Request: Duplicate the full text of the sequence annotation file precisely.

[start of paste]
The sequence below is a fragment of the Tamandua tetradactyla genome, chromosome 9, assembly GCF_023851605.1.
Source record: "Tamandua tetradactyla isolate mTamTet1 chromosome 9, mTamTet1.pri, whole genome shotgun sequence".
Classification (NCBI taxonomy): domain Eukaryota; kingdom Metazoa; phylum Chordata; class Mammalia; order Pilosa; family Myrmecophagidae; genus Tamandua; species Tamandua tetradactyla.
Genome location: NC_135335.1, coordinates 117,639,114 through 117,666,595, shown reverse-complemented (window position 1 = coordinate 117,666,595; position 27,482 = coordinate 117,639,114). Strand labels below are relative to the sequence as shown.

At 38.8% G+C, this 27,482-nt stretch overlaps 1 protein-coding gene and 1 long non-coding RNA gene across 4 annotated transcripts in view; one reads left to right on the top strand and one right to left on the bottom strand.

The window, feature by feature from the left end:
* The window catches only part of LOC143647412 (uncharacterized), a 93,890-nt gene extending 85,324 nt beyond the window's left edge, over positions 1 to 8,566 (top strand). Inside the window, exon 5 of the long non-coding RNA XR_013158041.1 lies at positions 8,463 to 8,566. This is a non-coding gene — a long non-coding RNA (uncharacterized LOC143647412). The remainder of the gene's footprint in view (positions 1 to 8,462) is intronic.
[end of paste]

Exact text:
The sequence below is a fragment of the Tamandua tetradactyla genome, chromosome 9, assembly GCF_023851605.1.
Source record: "Tamandua tetradactyla isolate mTamTet1 chromosome 9, mTamTet1.pri, whole genome shotgun sequence".
Classification (NCBI taxonomy): domain Eukaryota; kingdom Metazoa; phylum Chordata; class Mammalia; order Pilosa; family Myrmecophagidae; genus Tamandua; species Tamandua tetradactyla.
Genome location: NC_135335.1, coordinates 117,639,114 through 117,666,595, shown reverse-complemented (window position 1 = coordinate 117,666,595; position 27,482 = coordinate 117,639,114). Strand labels below are relative to the sequence as shown.

At 38.8% G+C, this 27,482-nt stretch overlaps 1 protein-coding gene and 1 long non-coding RNA gene across 4 annotated transcripts in view; one reads left to right on the top strand and one right to left on the bottom strand.

The window, feature by feature from the left end:
* The window catches only part of LOC143647412 (uncharacterized), a 93,890-nt gene extending 85,324 nt beyond the window's left edge, over positions 1 to 8,566 (top strand). Inside the window, exon 5 of the long non-coding RNA XR_013158041.1 lies at positions 8,463 to 8,566. This is a non-coding gene — a long non-coding RNA (uncharacterized LOC143647412). The remainder of the gene's footprint in view (positions 1 to 8,462) is intronic.